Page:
Ed’s Note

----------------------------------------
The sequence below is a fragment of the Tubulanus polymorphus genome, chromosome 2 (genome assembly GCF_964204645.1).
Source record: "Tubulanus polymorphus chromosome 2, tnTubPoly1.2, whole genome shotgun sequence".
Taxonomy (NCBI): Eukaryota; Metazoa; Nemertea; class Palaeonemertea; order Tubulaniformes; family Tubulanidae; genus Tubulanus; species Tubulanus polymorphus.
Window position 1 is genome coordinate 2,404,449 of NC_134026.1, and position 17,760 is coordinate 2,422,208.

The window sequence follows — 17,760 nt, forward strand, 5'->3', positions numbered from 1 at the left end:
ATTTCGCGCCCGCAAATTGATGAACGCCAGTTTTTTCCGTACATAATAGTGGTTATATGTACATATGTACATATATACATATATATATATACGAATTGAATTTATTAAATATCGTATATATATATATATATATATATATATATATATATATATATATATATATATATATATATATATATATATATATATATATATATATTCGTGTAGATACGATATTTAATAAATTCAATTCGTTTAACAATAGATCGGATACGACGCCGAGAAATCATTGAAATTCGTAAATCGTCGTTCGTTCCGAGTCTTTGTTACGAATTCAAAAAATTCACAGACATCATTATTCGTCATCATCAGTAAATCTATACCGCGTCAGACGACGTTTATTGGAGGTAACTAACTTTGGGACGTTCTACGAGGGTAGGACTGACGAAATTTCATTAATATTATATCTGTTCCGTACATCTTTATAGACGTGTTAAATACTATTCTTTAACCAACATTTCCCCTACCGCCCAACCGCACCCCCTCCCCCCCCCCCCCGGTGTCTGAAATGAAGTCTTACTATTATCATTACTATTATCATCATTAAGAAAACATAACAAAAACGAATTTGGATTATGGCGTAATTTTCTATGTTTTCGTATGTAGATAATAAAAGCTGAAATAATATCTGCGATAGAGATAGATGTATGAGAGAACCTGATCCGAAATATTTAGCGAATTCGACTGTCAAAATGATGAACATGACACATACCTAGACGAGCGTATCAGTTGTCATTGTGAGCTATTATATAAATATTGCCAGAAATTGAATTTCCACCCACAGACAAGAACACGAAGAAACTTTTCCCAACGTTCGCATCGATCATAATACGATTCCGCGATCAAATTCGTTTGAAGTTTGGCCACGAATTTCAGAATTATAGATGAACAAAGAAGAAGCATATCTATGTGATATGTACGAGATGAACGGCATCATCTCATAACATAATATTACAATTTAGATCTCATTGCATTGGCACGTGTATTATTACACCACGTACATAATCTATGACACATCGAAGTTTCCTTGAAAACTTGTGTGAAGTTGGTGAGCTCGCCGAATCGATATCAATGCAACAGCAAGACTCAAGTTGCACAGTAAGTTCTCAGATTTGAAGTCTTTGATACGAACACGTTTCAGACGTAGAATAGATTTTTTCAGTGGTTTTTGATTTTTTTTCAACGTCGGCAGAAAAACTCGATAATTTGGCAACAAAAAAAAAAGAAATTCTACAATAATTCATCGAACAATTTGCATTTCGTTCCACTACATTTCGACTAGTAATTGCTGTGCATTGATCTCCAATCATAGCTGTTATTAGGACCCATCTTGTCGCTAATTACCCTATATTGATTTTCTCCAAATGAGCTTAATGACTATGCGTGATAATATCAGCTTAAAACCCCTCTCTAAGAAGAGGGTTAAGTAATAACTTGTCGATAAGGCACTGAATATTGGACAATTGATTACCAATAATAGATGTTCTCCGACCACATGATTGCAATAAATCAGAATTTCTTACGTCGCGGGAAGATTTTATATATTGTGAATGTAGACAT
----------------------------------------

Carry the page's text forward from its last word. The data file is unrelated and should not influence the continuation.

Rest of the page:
There have been some interesting developments in the African meetings and events space of late – a space that plays an integral role in corporate travel on the continent. Most significant was the official launch of the African Association of Exhibition Organisers in Johannesburg in early February. News of the imminent AAXO launch first reached the market in July of last year, off the back of apparent dissatisfaction with what a certain segment of the market was receiving from its membership of the Exhibition Association of Southern Africa (EXSA). “The decision to break away from EXSA has been an ongoing debate amongst organisers for a number of years,” said Thebe Reed Exhibitions MD Carol Weaving at the time. “EXSA is very supplier-led and we feel that they are not serving the best interest of the organisers.” Weaving, an exhibition industry heavyweight and driving force behind the origins of AAXO, went on to say that the affected parties felt that “exhibition organisers need a collective voice to lobby various stakeholders. Priorities need to be on annual research and industry benchmarking, tracking trends and quantifying our industry in terms of its size and value. We feel that EXSA in its current form is introspective, slow and focused on internal issues and drivers.” Interestingly, AAXO says it will “continue to engage with EXSA” and there’s even talk of the two bodies possibly sharing an awards event at the end of 2016. Another interesting element to come out of February’s AAXO launch was the research the body has conducted in the run-up to its official unveiling, focusing specifically on the South African exhibition industry. Staggeringly, excluding deals done at each event, this industry contributed R74,9b ($4.74b) to South Africa’s national economy in 2015, with the potential to grow even further, what with the Rand-Dollar exchange rate and the attractiveness of the country as a destination, never mind what Weaving believes is a generally under-achieving industry. What AAXO says it wants more than anything thing, though, is to be a credible voice for exhibition organisers and to offer its members value through a range of services. One hopes that they get it right, as this can only bode well for this segment of the African business travel industry. Wishing AAXO every success. Dylan Rogers